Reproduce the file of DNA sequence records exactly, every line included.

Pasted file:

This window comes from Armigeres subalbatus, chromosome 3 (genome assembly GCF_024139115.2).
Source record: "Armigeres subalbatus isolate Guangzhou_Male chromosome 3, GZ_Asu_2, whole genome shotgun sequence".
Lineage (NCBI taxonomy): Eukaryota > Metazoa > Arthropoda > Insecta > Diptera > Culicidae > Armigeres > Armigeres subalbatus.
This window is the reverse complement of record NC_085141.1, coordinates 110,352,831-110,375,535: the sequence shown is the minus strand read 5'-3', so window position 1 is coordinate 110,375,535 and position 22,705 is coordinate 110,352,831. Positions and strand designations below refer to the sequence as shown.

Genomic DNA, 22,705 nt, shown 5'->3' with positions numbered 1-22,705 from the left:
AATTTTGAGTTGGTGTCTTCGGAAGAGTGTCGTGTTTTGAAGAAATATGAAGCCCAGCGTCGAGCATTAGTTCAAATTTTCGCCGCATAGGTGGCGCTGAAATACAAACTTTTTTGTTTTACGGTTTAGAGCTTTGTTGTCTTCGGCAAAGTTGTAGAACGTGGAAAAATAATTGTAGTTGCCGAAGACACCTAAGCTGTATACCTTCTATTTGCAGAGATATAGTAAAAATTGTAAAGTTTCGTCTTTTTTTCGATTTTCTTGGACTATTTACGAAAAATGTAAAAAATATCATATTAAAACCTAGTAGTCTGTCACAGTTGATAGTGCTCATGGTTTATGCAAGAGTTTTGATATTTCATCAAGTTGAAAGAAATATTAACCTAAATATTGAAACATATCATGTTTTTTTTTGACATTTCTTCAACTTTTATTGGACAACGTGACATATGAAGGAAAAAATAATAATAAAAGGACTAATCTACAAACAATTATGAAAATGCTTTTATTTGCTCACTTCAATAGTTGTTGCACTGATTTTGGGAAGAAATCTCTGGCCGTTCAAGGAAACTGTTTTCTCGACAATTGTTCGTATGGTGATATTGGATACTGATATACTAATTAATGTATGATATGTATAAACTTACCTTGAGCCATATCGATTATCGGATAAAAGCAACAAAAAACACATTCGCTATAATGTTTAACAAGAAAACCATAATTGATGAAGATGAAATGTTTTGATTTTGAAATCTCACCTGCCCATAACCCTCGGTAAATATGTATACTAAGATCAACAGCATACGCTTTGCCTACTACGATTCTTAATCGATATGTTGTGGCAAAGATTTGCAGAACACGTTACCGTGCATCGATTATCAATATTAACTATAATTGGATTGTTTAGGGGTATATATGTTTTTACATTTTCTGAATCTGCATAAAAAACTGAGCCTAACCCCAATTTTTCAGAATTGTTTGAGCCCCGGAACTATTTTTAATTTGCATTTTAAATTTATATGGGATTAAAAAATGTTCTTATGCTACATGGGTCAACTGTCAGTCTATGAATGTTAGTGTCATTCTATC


This window comes from Armigeres subalbatus, chromosome 3 (genome assembly GCF_024139115.2).
Source record: "Armigeres subalbatus isolate Guangzhou_Male chromosome 3, GZ_Asu_2, whole genome shotgun sequence".
Lineage (NCBI taxonomy): Eukaryota > Metazoa > Arthropoda > Insecta > Diptera > Culicidae > Armigeres > Armigeres subalbatus.
This window is the reverse complement of record NC_085141.1, coordinates 110,352,831-110,375,535: the sequence shown is the minus strand read 5'-3', so window position 1 is coordinate 110,375,535 and position 22,705 is coordinate 110,352,831. Positions and strand designations below refer to the sequence as shown.

Genomic DNA, 22,705 nt, shown 5'->3' with positions numbered 1-22,705 from the left:
AATTTTGAGTTGGTGTCTTCGGAAGAGTGTCGTGTTTTGAAGAAATATGAAGCCCAGCGTCGAGCATTAGTTCAAATTTTCGCCGCATAGGTGGCGCTGAAATACAAACTTTTTTGTTTTACGGTTTAGAGCTTTGTTGTCTTCGGCAAAGTTGTAGAACGTGGAAAAATAATTGTAGTTGCCGAAGACACCTAAGCTGTATACCTTCTATTTGCAGAGATATAGTAAAAATTGTAAAGTTTCGTCTTTTTTTCGATTTTCTTGGACTATTTACGAAAAATGTAAAAAATATCATATTAAAACCTAGTAGTCTGTCACAGTTGATAGTGCTCATGGTTTATGCAAGAGTTTTGATATTTCATCAAGTTGAAAGAAATATTAACCTAAATATTGAAACATATCATGTTTTTTTTTGACATTTCTTCAACTTTTATTGGACAACGTGACATATGAAGGAAAAAATAATAATAAAAGGACTAATCTACAAACAATTATGAAAATGCTTTTATTTGCTCACTTCAATAGTTGTTGCACTGATTTTGGGAAGAAATCTCTGGCCGTTCAAGGAAACTGTTTTCTCGACAATTGTTCGTATGGTGATATTGGATACTGATATACTAATTAATGTATGATATGTATAAACTTACCTTGAGCCATATCGATTATCGGATAAAAGCAACAAAAAACACATTCGCTATAATGTTTAACAAGAAAACCATAATTGATGAAGATGAAATGTTTTGATTTTGAAATCTCACCTGCCCATAACCCTCGGTAAATATGTATACTAAGATCAACAGCATACGCTTTGCCTACTACGATTCTTAATCGATATGTTGTGGCAAAGATTTGCAGAACACGTTACCGTGCATCGATTATCAATATTAACTATAATTGGATTGTTTAGGGGTATATATGTTTTTACATTTTCTGAATCTGCATAAAAAACTGAGCCTAACCCCAATTTTTCAGAATTGTTTGAGCCCCGGAACTATTTTTAATTTGCATTTTAAATTTATATGGGATTAAAAAATGTTCTTATGCTACATGGGTCAACTGTCAGTCTATGAATGTTAGTGTCATTCTATC